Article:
The other piece of the relationship that was crucial would be that transparency of the plan that we had, even though they were fluid and quick-to-change out of necessity. But I think that transparency with here's how we're going to start and here's what we're going to try to accomplish received a lot of positive feedback and a lot of appreciation.

You did whatever it was in your power to get that 2019-2020 school year to the finish line but then the work really began. You had three months to prepare for a school year when nobody had any clue what that school year was going to look like. What did that summer look like? I'm sure there wasn't as much relaxation for you, administrators and teachers. How did you prepare for a virtual unknown?

So I'll just speak for myself as an administrator. I need time away from the school in the summer. That's what reenergizes me, and, I'm sorry, but you just weren't going to get it in 2020. As we left that school year, we were switching superintendents, we just hired a new superintendent. So the new superintendent couldn't come shadow. The travel restrictions prevented us from actually working with our new superintendent until late July. That was an additional challenge for us, but I can tell you the leadership from the retiring superintendent, Dr. (Caroline) Winchester and the new one, Ginger Meyer, they were fantastic. They kind of flexed a little bit with the administrators that, "You guys need to kind of protect your time, because we're going to call on you this summer."

Q: When students did come back to school, what were some of the priorities as far as procedures in place in your district to make sure students were as safe as possible during the day?

So we started using spacing around the schools as a protocol. We do 90-minute blocks. So I just implemented that every class, every period, has to take a face mask break. We decided early on that face masks would be expected, was the word we used and it still is. That's still our policy, that face masks are expected. Now, does that mean mandatory? No, probably not. Does it mean required? No, it's expected. So we started taking kids and if I'm expecting them to sit in classrooms for 90 minutes and not all of them provide six-foot spacing, then at least one time during every class, the class will get to leave and go outside. We used outdoor sitting in the grass. We had lawn chair lectures on Fridays and several classes where kids brought their own lawn chairs and they would sit outside for lecture pieces.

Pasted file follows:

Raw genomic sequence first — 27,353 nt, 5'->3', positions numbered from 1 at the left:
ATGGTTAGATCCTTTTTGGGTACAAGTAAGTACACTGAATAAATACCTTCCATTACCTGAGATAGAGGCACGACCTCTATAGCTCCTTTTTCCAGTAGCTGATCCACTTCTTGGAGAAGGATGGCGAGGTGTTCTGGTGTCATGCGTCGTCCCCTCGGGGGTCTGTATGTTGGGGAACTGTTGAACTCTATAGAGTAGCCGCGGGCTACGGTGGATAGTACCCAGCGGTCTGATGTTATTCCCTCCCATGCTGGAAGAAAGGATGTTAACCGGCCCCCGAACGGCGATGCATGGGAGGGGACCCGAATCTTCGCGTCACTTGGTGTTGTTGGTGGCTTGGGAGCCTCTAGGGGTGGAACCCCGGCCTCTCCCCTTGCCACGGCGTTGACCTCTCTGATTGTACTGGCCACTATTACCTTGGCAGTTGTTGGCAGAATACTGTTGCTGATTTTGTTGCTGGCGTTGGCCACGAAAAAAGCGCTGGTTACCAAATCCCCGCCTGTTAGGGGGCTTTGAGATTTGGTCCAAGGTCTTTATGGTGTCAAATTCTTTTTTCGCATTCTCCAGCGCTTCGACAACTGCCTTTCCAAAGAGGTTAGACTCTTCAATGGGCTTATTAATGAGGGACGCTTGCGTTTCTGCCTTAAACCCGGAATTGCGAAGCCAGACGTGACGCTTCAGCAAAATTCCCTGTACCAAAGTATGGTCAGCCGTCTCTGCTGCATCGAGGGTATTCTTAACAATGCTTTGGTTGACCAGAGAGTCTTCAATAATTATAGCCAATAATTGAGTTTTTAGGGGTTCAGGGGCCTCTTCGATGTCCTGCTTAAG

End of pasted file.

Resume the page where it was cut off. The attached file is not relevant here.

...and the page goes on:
We found out where WiFi would reach out on the lawn. We started doing our breakfast instead of doing a hall passing period. I just had classes do, that'd be part of your face mask break, walk your class down, let them get breakfast and kick it outside, where they can take a face mask off. So our goal was just to get a face mask off at least once during each 90 minute block, and that ended up working really well.

Q: This is kind of a broad question and you kind of touched on it there in your answer to the previous one, but how has this fall semester went? One thing that I've heard is that everyday kids are in class is a success for you guys. As an administrator, have you been proud of the adaptability your staff and students have shown every day and how have your kids kind of taken to the new normal?